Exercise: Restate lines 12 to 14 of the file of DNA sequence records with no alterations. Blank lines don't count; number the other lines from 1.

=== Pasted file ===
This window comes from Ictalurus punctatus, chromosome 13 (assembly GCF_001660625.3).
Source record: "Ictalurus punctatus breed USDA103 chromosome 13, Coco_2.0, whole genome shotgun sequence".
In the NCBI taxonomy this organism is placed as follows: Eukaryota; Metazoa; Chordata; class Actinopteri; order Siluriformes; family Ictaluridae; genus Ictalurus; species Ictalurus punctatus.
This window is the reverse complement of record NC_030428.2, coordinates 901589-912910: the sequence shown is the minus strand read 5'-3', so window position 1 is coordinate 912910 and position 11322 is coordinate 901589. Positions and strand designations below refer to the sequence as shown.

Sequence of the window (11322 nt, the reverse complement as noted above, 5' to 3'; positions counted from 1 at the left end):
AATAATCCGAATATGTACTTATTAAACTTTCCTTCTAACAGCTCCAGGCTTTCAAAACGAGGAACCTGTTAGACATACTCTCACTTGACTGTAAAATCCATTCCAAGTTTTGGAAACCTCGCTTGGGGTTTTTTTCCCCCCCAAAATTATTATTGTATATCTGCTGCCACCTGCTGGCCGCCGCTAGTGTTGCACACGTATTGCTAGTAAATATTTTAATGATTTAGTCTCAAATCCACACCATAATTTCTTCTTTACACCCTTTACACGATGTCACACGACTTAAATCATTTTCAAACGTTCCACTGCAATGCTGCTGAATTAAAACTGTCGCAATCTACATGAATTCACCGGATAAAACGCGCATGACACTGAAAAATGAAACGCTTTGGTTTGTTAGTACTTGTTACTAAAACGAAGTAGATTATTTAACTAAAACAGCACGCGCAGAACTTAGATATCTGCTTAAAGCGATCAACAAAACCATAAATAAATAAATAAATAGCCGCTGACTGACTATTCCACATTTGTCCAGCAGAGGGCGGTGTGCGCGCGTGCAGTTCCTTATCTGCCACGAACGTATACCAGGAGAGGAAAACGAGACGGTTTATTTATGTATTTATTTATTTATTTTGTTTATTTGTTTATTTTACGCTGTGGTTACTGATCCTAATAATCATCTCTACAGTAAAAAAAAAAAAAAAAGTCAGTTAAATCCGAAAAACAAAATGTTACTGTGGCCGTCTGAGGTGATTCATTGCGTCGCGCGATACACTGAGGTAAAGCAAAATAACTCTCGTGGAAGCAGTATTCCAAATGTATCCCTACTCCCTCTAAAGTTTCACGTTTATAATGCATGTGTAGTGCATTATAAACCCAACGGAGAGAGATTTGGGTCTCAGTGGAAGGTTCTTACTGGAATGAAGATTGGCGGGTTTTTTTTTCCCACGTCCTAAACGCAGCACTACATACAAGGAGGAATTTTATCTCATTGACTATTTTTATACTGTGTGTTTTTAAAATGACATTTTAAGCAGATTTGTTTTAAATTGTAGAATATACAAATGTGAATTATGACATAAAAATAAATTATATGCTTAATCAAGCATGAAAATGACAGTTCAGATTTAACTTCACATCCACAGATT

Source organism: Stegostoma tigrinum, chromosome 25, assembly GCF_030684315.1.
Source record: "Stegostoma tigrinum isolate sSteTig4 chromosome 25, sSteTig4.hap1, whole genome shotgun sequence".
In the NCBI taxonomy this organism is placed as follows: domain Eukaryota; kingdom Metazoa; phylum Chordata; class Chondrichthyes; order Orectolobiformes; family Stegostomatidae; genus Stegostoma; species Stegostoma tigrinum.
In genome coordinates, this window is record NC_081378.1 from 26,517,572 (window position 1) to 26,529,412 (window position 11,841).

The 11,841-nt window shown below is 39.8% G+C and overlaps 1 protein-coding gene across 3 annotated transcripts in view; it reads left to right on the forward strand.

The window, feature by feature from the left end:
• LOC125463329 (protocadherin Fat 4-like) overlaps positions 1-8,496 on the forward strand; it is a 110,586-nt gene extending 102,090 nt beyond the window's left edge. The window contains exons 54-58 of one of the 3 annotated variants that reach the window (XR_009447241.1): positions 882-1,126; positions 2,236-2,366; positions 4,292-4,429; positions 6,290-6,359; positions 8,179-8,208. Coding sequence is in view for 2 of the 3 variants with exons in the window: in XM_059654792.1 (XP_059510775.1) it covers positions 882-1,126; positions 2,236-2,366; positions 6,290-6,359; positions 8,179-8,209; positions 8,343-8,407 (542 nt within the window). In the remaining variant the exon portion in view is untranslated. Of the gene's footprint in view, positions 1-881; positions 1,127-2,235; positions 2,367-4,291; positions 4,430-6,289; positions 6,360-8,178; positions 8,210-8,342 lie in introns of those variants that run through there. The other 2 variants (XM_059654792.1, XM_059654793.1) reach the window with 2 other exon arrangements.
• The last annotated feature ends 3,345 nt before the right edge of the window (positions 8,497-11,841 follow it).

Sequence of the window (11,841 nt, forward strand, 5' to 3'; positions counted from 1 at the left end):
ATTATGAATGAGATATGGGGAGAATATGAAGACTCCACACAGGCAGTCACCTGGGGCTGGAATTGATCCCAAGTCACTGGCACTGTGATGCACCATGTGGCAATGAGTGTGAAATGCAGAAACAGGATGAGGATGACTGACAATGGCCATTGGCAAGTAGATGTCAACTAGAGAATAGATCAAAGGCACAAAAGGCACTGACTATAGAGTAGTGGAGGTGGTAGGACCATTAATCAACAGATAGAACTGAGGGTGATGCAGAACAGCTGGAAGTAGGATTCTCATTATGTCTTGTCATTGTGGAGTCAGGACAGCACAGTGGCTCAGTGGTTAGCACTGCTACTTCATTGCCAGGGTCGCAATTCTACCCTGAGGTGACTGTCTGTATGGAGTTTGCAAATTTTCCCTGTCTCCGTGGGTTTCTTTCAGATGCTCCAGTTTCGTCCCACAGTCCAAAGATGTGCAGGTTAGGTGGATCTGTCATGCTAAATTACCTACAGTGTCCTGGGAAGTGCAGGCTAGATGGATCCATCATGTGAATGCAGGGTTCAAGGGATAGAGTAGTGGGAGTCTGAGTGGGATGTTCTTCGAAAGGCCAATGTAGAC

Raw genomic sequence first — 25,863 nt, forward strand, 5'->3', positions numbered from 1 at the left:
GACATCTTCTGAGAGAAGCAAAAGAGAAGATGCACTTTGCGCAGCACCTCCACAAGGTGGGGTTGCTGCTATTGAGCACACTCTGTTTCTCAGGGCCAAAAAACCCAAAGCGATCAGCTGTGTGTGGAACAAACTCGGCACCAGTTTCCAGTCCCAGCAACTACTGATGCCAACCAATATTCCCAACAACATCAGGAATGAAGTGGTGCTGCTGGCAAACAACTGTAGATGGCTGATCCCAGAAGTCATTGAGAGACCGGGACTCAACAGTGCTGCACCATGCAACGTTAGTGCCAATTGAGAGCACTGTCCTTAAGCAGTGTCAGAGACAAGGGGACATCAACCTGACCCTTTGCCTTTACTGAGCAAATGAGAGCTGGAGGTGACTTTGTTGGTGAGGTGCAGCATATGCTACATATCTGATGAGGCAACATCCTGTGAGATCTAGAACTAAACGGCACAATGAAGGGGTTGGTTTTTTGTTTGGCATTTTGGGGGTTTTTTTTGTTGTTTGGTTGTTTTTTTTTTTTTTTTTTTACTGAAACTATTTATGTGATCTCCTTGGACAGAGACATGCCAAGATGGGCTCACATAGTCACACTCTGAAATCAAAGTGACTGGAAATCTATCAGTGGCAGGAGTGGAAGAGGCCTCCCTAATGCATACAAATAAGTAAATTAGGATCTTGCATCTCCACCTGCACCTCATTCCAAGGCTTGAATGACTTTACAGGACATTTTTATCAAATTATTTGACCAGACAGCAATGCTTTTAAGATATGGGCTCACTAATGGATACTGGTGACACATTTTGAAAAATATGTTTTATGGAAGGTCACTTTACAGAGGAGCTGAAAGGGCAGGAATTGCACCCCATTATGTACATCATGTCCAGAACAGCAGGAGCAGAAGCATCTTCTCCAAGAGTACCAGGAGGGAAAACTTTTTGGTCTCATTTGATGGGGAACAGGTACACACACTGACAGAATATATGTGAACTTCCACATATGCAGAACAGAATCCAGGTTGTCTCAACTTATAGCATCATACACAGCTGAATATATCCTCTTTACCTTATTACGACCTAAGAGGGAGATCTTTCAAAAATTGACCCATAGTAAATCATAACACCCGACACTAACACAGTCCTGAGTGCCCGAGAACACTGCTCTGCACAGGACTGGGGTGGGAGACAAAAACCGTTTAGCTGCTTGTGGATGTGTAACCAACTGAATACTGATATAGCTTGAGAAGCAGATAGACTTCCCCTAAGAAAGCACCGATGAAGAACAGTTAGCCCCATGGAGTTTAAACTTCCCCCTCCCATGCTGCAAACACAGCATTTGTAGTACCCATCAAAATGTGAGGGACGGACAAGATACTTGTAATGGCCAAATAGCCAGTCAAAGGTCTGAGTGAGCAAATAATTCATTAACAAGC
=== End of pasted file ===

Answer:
The window, feature by feature from the left end:
• LOC125463329 (protocadherin Fat 4-like) overlaps positions 1-8,496 on the forward strand; it is a 110,586-nt gene extending 102,090 nt beyond the window's left edge. The window contains exons 54-58 of one of the 3 annotated variants that reach the window (XR_009447241.1): positions 882-1,126; positions 2,236-2,366; positions 4,292-4,429; positions 6,290-6,359; positions 8,179-8,208. Coding sequence is in view for 2 of the 3 variants with exons in the window: in XM_059654792.1 (XP_059510775.1) it covers positions 882-1,126; positions 2,236-2,366; positions 6,290-6,359; positions 8,179-8,209; positions 8,343-8,407 (542 nt within the window). In the remaining variant the exon portion in view is untranslated. Of the gene's footprint in view, positions 1-881; positions 1,127-2,235; positions 2,367-4,291; positions 4,430-6,289; positions 6,360-8,178; positions 8,210-8,342 lie in introns of those variants that run through there. The other 2 variants (XM_059654792.1, XM_059654793.1) reach the window with 2 other exon arrangements.
• The last annotated feature ends 3,345 nt before the right edge of the window (positions 8,497-11,841 follow it).